But, in most of the world, this is not the case. In many Latin and South American countries human rights are not recognized, due process does not exist, and torture is common. In many Arab nations where Islamic fundamentalists exercise power, cruel and unusual punishments are the rule, not the exception. Get caught stealing, and your right hand will be chopped off. Commit rape, and you will be buried up to your neck in sand and then stoned to death. Commit adultery, and you can expect to be beheaded. [Laffin] Throughout the world today, and throughout the long history of humanity, the dominant tradition has never been one of trying to fit the punishment to the crime, much less has it involved the notion of rehabilitating the offender. The dominant approach has always been one of allowing the officials to exercise their unlimited desire for vengeance and retribution.

As readers of the Old Testament, what we must remember is that this was the case in Palestine in the 13th Century B.C.E. when Moses supposedly revealed Yahweh’s eye for an eye commandment. Relatively speaking, the ancient Hebrews were a primitive, almost barbaric people living among other similarly unsophisticated nations. [Greenburg; Greengus; Huffman; McKenzie; Renger; Rylaarsdam; von Rad; Westbrook] Infanticide was not unknown among them. Slavery was an accepted practice. Even the master’s wife and children were considered property which could be bought or sold. Justice was conducted on the basis of blood feuds. Retribution knew no limits. Typical of this ancient mentality was the speech of Lamech who boasted to his many wives: “I have slain a man for wounding me, a young man for striking me. If Cain was avenged 7-fold, then I am avenged 77-fold!” [Gen. 4:23f.]

Into this chaos Moses supposedly came, preaching Yahweh’s law which limited retribution to only an eye for an eye, a tooth for a tooth. Far from setting up a standard of cruel and unusual punishment, Moses was trying to soften the outrageous punishments that were already common. His was a humane attempt to get the Hebrews to fit the punishment to the crime. After all, how much better it would be only to lose an eye or a tooth for some petty offense than to be stoned to death! In sharp contrast to so many vigilante-minded death-dealers today who demand an eye for an eye and who forget the biblical injunction that vengeance is Yahweh’s alone to pursue (Deut. 32:35; Rom. 12:19; etc.), Moses’ purpose was to replace the primitive notion of vengeance with the more sophisticated notion of justice. As harsh as the doctrine of an eye for an eye ought to seem to us today, during Moses’ time it was a bold attempt to humanize and soften what was a terribly brutal and unjust social policy concerning crime and punishment. That should be our first revelation: despite its apparent harshness, 3,200 years ago this doctrine appeared as one of the most humane inventions yet created. It saved the lives and unnecessary suffering of thousands of people and helped bring humanity out of its ethical infancy and into its ethical childhood.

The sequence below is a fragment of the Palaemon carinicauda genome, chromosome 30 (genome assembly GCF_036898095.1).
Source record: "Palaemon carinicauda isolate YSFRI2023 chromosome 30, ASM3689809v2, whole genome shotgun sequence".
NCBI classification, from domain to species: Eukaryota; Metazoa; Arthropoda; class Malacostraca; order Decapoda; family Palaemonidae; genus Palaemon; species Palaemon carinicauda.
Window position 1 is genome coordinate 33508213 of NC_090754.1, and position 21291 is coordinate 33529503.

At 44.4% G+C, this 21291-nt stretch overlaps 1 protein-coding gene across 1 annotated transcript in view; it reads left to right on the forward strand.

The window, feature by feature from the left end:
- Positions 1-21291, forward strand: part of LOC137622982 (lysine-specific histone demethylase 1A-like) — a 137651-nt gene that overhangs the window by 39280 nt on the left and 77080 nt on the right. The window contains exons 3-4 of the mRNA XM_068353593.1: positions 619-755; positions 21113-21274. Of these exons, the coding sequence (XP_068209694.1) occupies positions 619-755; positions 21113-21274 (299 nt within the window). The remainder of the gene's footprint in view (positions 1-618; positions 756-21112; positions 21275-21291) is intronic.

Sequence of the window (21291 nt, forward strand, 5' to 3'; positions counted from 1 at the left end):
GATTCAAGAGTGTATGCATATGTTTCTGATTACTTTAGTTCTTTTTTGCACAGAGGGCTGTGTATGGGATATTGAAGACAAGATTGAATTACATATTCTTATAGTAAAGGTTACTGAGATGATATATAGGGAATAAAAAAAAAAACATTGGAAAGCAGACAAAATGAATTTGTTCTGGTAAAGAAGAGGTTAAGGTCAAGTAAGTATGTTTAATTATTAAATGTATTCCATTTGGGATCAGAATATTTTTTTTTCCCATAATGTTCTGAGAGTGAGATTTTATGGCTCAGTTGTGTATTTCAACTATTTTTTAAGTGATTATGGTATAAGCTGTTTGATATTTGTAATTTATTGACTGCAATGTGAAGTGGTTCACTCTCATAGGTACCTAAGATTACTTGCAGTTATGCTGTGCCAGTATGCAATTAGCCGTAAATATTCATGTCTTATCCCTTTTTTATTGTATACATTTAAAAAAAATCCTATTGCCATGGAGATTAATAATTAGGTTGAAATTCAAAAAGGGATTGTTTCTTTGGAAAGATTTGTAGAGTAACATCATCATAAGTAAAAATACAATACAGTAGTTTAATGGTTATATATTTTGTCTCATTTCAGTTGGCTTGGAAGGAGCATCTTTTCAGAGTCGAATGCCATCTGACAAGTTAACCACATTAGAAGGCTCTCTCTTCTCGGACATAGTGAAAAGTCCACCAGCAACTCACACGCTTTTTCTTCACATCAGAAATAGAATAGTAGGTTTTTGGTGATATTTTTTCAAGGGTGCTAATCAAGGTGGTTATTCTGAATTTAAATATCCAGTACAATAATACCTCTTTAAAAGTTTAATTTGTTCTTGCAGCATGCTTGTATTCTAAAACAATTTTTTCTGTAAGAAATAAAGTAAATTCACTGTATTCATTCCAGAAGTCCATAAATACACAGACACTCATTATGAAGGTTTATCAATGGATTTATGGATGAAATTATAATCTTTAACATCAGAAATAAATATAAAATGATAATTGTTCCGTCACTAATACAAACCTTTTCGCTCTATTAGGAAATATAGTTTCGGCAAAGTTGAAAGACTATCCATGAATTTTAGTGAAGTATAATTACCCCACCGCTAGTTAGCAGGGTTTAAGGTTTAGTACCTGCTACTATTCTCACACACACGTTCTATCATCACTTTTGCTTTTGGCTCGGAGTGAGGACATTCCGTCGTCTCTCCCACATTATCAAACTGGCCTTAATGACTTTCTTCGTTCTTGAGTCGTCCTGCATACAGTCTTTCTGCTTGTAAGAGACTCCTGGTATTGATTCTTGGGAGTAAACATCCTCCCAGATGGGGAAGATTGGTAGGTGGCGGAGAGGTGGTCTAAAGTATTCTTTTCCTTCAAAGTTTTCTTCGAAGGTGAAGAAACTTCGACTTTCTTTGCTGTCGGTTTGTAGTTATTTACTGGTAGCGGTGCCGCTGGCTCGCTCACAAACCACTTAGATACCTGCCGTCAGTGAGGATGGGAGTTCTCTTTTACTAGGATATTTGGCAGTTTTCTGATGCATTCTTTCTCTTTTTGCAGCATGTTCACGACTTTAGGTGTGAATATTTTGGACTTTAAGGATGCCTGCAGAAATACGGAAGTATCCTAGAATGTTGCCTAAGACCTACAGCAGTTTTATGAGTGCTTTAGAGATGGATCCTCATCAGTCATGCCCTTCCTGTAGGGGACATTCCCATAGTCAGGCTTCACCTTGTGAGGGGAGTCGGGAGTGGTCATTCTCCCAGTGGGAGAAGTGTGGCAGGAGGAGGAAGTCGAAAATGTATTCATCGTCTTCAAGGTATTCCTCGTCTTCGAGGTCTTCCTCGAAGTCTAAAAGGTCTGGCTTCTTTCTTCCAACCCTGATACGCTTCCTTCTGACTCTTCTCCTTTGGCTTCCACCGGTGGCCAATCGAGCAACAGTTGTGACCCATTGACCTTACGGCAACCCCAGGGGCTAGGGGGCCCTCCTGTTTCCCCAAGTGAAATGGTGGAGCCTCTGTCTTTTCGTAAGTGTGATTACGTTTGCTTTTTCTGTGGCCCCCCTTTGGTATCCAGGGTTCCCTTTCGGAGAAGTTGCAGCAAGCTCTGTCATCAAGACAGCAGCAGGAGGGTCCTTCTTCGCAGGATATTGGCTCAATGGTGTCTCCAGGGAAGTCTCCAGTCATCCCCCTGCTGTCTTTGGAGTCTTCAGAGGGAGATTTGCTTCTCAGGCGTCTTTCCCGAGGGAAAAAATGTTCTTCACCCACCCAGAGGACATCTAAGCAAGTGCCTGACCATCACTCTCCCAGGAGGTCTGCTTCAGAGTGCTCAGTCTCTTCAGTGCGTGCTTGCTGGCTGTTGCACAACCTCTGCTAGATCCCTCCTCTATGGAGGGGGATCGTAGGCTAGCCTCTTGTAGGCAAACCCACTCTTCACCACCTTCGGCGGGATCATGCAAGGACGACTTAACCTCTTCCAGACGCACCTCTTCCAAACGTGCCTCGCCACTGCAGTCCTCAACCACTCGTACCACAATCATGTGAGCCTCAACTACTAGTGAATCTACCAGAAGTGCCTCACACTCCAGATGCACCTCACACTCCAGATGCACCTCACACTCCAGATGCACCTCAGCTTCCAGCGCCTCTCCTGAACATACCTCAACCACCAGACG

Nevertheless, childhood is not adulthood, and adolescence is not yet maturity. Moses took the Hebrews as far as he could along the road to ethical wisdom. After that it was left to the prophets and the rabbis to teach the real meaning of justice. They did this in part by pointing out that true justice cannot be achieved on the basis of equal retaliation. After all, no two eyes, no two hands are ever the same, ever of equal value. The loss of sight to a criminal can never be compared to the blindness he might have inflicted upon an artist he had attacked. Justice demands compensation, not retaliation.

After Moses, various Jewish prophets and sages arose whose wisdom built upon and transcended his, bringing people out of their ethical childhood, into adulthood. (Cf. Micah 6:8). One of those remarkable individuals was named Jesus. Expanding upon the Mosaic tradition which said: “You shall not hate your brother in your heart,” “you shall not take vengeance or bear any grudge,” “but you shall love your neighbor as yourself” [Lev. 19:17f.], Jesus taught that there is something even more important than simple retributive justice: that, of course, is love. While the infantile Lamech had loudly boasted of achieving his 77-fold measure of vengeance against a boy who had struck him, and the ethically childlike Moses had only demanded that justice be limited to retaliation in the exact measure of the crimes, Jesus taught that ethically mature adults should be willing to forgive each other 70 times 7. [Mt. 18:22]

In his Sermon on the Mount Jesus put Moses’ law into a broader perspective: “You have heard that it was said, ‘an eye for an eye, and a tooth for a tooth.’ But I say to you, do not resist one who is evil. But if anyone strikes you on the right cheek, turn to him the other also; if anyone would sue you and take your coat, let him have your cloak as well; and if anyone forces you to go one mile, go with him two miles.” [Mt. 5:38-41]